With security being a top concern for the Republican National Convention, which will begin on Aug. 30, members from the Christian Defense Coalition held a candlelight prayer vigil on Aug. 27 to seek God’s protection and guidance.
Around 60 Christians gathered on at the gate of Madison Square Garden, the site for next week’s convention, to pray for specifically for the event.
"We felt it was essential, during the Republican National Convention, to carve out a time where citizens could collectively come together and publicly humble themselves before God and seek His protection, guidance and blessing,” stated Rev. Patrick Mahoney, Director of the Washington, DC based Christian Defense Coalition.
Mahoney said the events are non-partisan. “These vigils are not pro-Bush, nor anti-Bush, but rather a time to acknowledge our dependence upon God and remind ourselves as a nation that our strength and prosperity comes from a gracious God,” he said in a statement.
Rev. Rob Schenck, president of Christian public advocacy group Faith and Action, who had participated in a prior demonstration held at the Democratic National Convention in Boston, said that while the two events had similar intentions of praying for the leaders of both parties, the prayer vigil held for the Republican National Convention placed a greater emphasis on “providing protection because the concern for security.”
Following short speeches from Rev. Schenck, Rev. David Hernquist of New York’s Van Ness Assemblies of God, and a Roman Catholic priest, the three speakers anointed the two pillars at the main gate of Madison Square Garden with oil in the sign of the cross to consecrate the site and the upcoming convention to God.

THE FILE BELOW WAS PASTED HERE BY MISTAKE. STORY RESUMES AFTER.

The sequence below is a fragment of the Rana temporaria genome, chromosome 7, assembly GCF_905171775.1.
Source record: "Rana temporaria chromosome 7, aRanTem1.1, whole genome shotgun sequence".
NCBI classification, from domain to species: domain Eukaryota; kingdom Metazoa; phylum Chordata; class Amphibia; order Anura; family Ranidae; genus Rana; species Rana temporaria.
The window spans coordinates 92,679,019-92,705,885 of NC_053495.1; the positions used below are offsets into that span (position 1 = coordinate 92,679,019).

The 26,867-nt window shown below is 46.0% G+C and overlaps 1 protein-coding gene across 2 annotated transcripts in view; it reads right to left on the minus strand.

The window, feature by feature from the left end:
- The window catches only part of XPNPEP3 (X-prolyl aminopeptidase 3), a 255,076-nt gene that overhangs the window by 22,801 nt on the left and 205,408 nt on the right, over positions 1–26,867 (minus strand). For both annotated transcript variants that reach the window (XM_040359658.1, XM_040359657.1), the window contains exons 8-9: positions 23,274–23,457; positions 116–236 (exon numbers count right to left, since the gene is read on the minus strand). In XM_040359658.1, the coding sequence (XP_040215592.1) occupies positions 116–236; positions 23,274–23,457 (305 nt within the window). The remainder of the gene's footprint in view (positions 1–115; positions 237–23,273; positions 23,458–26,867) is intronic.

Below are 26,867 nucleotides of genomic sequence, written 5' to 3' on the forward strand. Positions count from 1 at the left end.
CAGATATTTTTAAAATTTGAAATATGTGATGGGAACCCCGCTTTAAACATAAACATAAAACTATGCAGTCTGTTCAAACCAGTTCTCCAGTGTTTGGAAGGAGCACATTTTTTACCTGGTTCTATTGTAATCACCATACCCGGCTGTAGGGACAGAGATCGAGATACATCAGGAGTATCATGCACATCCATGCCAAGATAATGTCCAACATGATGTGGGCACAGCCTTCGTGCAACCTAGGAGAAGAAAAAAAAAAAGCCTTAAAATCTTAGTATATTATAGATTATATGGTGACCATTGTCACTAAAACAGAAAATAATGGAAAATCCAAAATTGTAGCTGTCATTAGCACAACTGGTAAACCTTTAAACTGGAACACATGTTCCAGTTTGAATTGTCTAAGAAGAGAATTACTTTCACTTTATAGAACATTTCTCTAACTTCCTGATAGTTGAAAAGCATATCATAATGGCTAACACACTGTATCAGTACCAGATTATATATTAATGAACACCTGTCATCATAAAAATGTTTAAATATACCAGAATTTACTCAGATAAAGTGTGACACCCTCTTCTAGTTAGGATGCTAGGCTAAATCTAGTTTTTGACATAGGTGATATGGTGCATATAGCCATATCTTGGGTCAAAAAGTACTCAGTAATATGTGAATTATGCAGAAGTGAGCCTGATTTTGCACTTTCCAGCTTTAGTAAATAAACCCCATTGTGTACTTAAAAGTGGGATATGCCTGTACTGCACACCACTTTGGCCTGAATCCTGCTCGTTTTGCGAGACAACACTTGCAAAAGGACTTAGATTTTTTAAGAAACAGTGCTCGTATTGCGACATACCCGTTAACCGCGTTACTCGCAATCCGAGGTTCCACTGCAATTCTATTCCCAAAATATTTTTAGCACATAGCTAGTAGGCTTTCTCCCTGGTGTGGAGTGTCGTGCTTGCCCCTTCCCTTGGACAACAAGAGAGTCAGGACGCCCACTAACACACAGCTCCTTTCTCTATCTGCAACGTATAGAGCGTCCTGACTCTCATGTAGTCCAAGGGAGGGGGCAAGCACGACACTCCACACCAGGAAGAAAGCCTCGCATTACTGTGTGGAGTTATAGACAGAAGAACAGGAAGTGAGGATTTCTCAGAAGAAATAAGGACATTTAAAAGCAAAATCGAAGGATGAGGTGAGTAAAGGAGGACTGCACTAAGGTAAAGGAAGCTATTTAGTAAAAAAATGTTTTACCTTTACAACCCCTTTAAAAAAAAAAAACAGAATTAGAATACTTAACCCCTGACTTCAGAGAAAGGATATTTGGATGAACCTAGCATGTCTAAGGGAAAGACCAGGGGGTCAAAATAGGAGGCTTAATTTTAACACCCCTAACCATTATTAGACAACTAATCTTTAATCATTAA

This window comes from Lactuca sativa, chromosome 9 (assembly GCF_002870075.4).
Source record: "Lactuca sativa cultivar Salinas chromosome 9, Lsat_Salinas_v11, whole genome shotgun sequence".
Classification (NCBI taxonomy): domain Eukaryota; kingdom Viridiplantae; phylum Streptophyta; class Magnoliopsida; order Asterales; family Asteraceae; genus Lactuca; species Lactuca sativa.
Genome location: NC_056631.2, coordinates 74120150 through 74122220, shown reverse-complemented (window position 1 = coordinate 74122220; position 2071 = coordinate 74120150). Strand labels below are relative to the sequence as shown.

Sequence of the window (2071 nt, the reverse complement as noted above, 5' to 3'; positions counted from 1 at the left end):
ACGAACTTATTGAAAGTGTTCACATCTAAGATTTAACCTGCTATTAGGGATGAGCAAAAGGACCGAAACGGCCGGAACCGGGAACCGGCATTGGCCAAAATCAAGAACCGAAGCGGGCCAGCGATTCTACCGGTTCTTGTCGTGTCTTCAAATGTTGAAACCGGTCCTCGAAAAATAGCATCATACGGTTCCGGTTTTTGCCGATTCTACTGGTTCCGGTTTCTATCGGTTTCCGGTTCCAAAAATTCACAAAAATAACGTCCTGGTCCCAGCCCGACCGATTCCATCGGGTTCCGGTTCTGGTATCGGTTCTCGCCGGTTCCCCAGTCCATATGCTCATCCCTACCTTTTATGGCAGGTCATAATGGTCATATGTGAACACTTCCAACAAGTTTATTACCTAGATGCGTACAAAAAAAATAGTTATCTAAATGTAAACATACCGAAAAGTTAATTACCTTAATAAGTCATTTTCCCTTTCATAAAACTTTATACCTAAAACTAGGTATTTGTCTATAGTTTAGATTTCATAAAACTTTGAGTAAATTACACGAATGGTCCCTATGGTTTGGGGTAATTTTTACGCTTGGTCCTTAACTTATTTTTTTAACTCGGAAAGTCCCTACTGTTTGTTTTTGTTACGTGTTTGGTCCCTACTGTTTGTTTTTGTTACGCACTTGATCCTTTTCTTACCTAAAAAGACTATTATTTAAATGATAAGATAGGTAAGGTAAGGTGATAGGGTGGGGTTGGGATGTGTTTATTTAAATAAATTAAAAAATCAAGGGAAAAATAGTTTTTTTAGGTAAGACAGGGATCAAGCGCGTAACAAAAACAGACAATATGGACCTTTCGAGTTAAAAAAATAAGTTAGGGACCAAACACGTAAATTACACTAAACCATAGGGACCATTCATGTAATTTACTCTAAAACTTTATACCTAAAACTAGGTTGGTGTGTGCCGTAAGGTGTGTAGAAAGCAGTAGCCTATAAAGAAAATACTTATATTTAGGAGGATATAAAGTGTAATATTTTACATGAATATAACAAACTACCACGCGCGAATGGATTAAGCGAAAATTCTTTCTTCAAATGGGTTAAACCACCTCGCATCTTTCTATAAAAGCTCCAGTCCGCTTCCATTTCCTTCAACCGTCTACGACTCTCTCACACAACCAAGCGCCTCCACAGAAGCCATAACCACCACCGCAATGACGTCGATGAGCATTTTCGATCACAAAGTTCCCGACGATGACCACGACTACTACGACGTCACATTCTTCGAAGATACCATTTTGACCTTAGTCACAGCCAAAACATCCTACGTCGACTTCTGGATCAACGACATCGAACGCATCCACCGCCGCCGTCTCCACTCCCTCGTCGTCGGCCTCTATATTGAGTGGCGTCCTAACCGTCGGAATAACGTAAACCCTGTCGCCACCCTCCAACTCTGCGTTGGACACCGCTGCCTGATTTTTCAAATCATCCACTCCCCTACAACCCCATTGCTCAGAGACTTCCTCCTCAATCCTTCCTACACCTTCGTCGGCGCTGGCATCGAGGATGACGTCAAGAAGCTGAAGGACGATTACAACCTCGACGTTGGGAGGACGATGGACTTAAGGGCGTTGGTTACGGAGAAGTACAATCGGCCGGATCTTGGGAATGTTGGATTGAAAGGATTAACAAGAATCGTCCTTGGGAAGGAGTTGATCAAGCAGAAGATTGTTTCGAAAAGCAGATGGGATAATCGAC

Although the candlelight procession in the area ended without interference, securing a permit for the demonstration required a federal lawsuit filed by the coalition.
“The potential in a situation like this is always to limit speech,” commented Schenck.
Unlike their experience at the Democratic National Convention where demonstrators were caged far from the convention site, members of the organization were pleased when it received a permit for the requested location of the New York City demonstration.
“In Boston, they created that so our speech was meaningless,” said Schenck. “In this instance, it was different because they created the area where we wanted to be.”
“We were very appreciative of the police for their participation and their cooperation,” he said.
The eve of the Republican National Convention, Christian Defense Coalition will also hold a Solemn Assembly, a time of remembrance and prayer vigil at Ground Zero on Sunday, August 29 at 3 p.m. The location of the vigil will be on Church St. across from St. Paul's Chapel.